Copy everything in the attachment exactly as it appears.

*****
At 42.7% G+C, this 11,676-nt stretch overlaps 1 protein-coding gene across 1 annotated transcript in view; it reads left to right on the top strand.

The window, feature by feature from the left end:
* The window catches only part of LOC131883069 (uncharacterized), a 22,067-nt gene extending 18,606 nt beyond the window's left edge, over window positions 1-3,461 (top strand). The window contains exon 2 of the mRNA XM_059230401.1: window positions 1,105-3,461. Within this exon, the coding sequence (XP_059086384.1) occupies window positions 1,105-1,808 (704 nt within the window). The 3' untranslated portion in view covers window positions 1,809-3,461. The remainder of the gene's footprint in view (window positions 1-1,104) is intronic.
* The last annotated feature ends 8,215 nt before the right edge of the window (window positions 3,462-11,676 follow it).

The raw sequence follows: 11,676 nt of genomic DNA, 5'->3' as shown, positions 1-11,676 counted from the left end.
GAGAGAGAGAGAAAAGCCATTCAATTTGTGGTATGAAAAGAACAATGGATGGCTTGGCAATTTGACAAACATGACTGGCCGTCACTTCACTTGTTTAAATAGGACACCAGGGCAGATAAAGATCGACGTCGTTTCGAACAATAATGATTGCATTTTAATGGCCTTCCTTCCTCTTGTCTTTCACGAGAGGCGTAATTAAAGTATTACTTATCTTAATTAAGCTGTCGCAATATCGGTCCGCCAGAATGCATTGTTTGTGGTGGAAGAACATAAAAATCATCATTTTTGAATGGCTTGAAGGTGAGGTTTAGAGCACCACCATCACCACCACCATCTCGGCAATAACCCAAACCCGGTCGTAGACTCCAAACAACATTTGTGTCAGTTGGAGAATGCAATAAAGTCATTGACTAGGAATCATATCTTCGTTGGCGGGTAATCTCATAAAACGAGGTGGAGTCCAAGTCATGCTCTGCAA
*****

At 42.7% G+C, this 11,676-nt stretch overlaps 1 protein-coding gene across 1 annotated transcript in view; it reads left to right on the top strand.

The window, feature by feature from the left end:
* The window catches only part of LOC131883069 (uncharacterized), a 22,067-nt gene extending 18,606 nt beyond the window's left edge, over window positions 1-3,461 (top strand). The window contains exon 2 of the mRNA XM_059230401.1: window positions 1,105-3,461. Within this exon, the coding sequence (XP_059086384.1) occupies window positions 1,105-1,808 (704 nt within the window). The 3' untranslated portion in view covers window positions 1,809-3,461. The remainder of the gene's footprint in view (window positions 1-1,104) is intronic.
* The last annotated feature ends 8,215 nt before the right edge of the window (window positions 3,462-11,676 follow it).

The raw sequence follows: 11,676 nt of genomic DNA, 5'->3' as shown, positions 1-11,676 counted from the left end.
GAGAGAGAGAGAAAAGCCATTCAATTTGTGGTATGAAAAGAACAATGGATGGCTTGGCAATTTGACAAACATGACTGGCCGTCACTTCACTTGTTTAAATAGGACACCAGGGCAGATAAAGATCGACGTCGTTTCGAACAATAATGATTGCATTTTAATGGCCTTCCTTCCTCTTGTCTTTCACGAGAGGCGTAATTAAAGTATTACTTATCTTAATTAAGCTGTCGCAATATCGGTCCGCCAGAATGCATTGTTTGTGGTGGAAGAACATAAAAATCATCATTTTTGAATGGCTTGAAGGTGAGGTTTAGAGCACCACCATCACCACCACCATCTCGGCAATAACCCAAACCCGGTCGTAGACTCCAAACAACATTTGTGTCAGTTGGAGAATGCAATAAAGTCATTGACTAGGAATCATATCTTCGTTGGCGGGTAATCTCATAAAACGAGGTGGAGTCCAAGTCATGCTCTGCAA